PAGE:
Viva la Vivant. The unique Pontiac Vivant starred at Pebble Beach in the summer. Now its owner tells the remarkable tale of its resurrection. Words Mark Brinker. Photography Evan Klein.
‘The throttle response is beyond astonishing and the car launched like a rocket-sled’
PONTIAC VIVANT Full history of a very special show car
The garage door opened to reveal a familiar shape. Then the lights came on. First to strike me was the hue of the blue paint. So much blue – everywhere; even the gauges are Stewart Warner Twin Blues. I opened the door, slid into the seat and, with a tremble of excitement, reached forward to the key. A snap clockwise and the 370ci V8 ignited instantly, yet its guttural burble could only hint at what came next.
I’d been dreaming about this moment for eight years. Not having seen the car in the metal for nearly 22 months, I wasn’t sure what to expect. There’d been an endless stream of progress snapshots during the restoration, but we all know that photographs can deceive. Only at this moment was I finally seeing the result of a very long journey. Only now was I at the wheel of my freshly restored 1965 Pontiac Vivant. At idle the open exhaust pipes filled the air with atomised petrol. Blipping the throttle, I could hear and feel the melodic overlap of a Super Duty camshaft.
Inside, the seats were low and supportive; the steering wheel and shifter knob ergonomically positioned. As I slipped the Muncie four-speed into first, I was taken by the ease with which the Hurst shifter carried out its business. Everything on this car feels modern – even though it was built more than half-a-century ago.
I knew I should gently roll onto the gas but couldn’t help myself and buried the pedal. Instantly the carburettor butterfly slammed open and I was completely unprepared. The throttle response is beyond astonishing and the car launched like a rocket-sled. What a dichotomy: the Pontiac Vivant wears the face (and wings) of an angel, yet it’s powered by a fire-snorting dragon.
Once the shock of cheek-distorting acceleration subsided I began to explore the car’s character. Its steering is quick and precise and encourages spirited driving and, at both turn-in and exit, the Vivant is firmly planted and well-balanced. But with so much raw power on tap it was all too easy to step the back out. With a little practice I was power-sliding turns with my right foot, ever thankful that the large aluminium finned drums could bring me to a rapid stop. Stopping is something the Vivant does very well, because the equipment was designed to halt the mammoth Pontiac Catalina – fully 778kg heftier.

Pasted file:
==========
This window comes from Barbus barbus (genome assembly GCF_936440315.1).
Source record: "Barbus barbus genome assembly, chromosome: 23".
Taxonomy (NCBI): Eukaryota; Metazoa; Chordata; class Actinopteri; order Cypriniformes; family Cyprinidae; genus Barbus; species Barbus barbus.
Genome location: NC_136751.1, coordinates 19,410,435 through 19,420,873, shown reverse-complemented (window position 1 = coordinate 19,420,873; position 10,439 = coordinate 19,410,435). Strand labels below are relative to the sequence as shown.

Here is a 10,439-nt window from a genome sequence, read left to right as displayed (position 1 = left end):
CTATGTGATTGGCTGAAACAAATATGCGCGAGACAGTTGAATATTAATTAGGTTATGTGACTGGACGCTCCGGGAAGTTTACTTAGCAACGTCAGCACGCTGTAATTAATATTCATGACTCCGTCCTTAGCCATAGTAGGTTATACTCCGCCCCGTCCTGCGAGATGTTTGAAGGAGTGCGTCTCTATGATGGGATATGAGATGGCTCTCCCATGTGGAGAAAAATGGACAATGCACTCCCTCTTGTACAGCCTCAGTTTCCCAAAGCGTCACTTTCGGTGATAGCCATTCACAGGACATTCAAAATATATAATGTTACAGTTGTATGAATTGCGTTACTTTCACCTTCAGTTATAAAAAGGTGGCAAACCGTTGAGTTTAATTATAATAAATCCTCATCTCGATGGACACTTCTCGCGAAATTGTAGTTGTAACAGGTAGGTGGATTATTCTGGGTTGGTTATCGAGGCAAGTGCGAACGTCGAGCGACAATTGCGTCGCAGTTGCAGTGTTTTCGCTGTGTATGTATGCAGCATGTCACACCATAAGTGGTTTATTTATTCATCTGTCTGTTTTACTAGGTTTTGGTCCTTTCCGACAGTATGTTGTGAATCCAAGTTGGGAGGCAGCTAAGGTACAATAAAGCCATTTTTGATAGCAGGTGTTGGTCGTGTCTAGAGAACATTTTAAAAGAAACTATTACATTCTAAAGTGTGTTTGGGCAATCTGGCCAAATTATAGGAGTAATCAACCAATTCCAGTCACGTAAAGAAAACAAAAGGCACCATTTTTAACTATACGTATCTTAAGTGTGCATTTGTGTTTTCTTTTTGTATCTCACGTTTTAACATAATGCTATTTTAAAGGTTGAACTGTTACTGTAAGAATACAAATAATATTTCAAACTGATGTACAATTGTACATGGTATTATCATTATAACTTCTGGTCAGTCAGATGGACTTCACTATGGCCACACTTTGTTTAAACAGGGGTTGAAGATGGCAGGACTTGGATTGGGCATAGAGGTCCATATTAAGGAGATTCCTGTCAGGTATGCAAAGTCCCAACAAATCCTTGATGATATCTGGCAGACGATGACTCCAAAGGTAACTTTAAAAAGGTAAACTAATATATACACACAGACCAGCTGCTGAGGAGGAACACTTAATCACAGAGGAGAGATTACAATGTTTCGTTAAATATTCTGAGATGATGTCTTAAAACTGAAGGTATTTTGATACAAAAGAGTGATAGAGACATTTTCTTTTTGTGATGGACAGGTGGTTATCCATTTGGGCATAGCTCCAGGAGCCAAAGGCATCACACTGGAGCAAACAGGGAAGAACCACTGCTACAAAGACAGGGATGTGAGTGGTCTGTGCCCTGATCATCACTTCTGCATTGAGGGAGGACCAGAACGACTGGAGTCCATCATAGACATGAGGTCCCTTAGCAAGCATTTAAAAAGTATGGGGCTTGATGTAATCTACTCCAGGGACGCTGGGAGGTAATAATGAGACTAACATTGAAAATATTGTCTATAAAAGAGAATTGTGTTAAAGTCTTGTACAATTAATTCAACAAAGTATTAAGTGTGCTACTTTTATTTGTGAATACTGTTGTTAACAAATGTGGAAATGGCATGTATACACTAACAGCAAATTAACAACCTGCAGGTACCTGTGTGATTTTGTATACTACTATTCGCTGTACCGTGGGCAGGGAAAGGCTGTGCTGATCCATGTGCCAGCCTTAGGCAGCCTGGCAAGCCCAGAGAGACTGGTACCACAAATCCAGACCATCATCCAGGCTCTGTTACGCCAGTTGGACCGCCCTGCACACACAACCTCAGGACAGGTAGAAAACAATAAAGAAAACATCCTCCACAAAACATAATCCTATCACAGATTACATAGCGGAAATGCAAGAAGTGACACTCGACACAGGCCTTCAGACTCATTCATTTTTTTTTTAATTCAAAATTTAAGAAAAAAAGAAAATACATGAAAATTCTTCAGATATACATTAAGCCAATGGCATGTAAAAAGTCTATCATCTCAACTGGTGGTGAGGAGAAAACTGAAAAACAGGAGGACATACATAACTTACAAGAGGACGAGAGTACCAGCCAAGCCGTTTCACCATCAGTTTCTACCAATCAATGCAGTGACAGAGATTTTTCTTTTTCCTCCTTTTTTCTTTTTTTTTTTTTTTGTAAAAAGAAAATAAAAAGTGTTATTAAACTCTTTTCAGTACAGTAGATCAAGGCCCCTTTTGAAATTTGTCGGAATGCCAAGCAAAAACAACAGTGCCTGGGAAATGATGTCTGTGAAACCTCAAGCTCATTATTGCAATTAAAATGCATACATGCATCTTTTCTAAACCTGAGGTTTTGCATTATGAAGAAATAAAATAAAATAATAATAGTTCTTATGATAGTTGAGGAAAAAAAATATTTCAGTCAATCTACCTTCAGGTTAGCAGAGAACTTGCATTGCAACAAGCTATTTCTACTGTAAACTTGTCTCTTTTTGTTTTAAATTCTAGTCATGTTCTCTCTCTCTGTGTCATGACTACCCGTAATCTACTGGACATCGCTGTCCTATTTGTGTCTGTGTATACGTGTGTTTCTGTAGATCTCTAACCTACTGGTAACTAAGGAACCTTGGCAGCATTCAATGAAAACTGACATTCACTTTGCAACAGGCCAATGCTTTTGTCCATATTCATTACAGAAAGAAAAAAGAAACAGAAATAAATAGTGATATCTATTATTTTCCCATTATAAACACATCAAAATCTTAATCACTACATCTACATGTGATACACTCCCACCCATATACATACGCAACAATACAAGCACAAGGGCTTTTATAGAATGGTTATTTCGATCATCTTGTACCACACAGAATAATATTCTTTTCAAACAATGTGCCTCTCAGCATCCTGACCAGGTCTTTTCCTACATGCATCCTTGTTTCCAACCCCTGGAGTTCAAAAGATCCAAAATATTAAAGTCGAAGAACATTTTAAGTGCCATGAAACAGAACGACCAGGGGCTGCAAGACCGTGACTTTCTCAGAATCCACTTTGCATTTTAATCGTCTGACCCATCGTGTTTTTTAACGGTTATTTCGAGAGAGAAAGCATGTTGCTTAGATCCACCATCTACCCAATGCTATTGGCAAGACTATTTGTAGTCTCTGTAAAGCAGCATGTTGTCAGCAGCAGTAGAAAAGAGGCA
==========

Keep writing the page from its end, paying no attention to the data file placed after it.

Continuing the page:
Once at a cruise I was lulled into the notion that this car is easy to drive at any speed – with 405 horsepower on tap and weighing just 1111kg, it is among the best-endowed sports cars of the 1960s. After exiting a sweeping left-hander, I crested a hill and was unable to resist the long straightaway before me. Again, down went the accelerator – hard. With smoke spewing from the Firestone Super Sports Wide Ovals, the rears grabbed tarmac and I watched the needle surge its way round the revcounter. This car pulls harder than anything else I can recall.
All the frenetic restoration work of those 22 months was for a purpose: to take the Vivant to the 2017 Pebble Beach Concours d’Elegance. The car was entered in the ‘American Dream Cars of the 1960s’ class. And on the morning of the concours I began to rehearse what I would say to the judges; how the Vivant came to be and my voyage leading to this moment.
The Vivant was designed and built by famed Pontiac engineer Herb Adams, who is considered to be the father of the Firebird Trans Am, the GTO Judge, and the 455 Super Duty engine. Adams was an innovator in more than one field: although his degree was in mechanical engineering, he was also a prolific designer.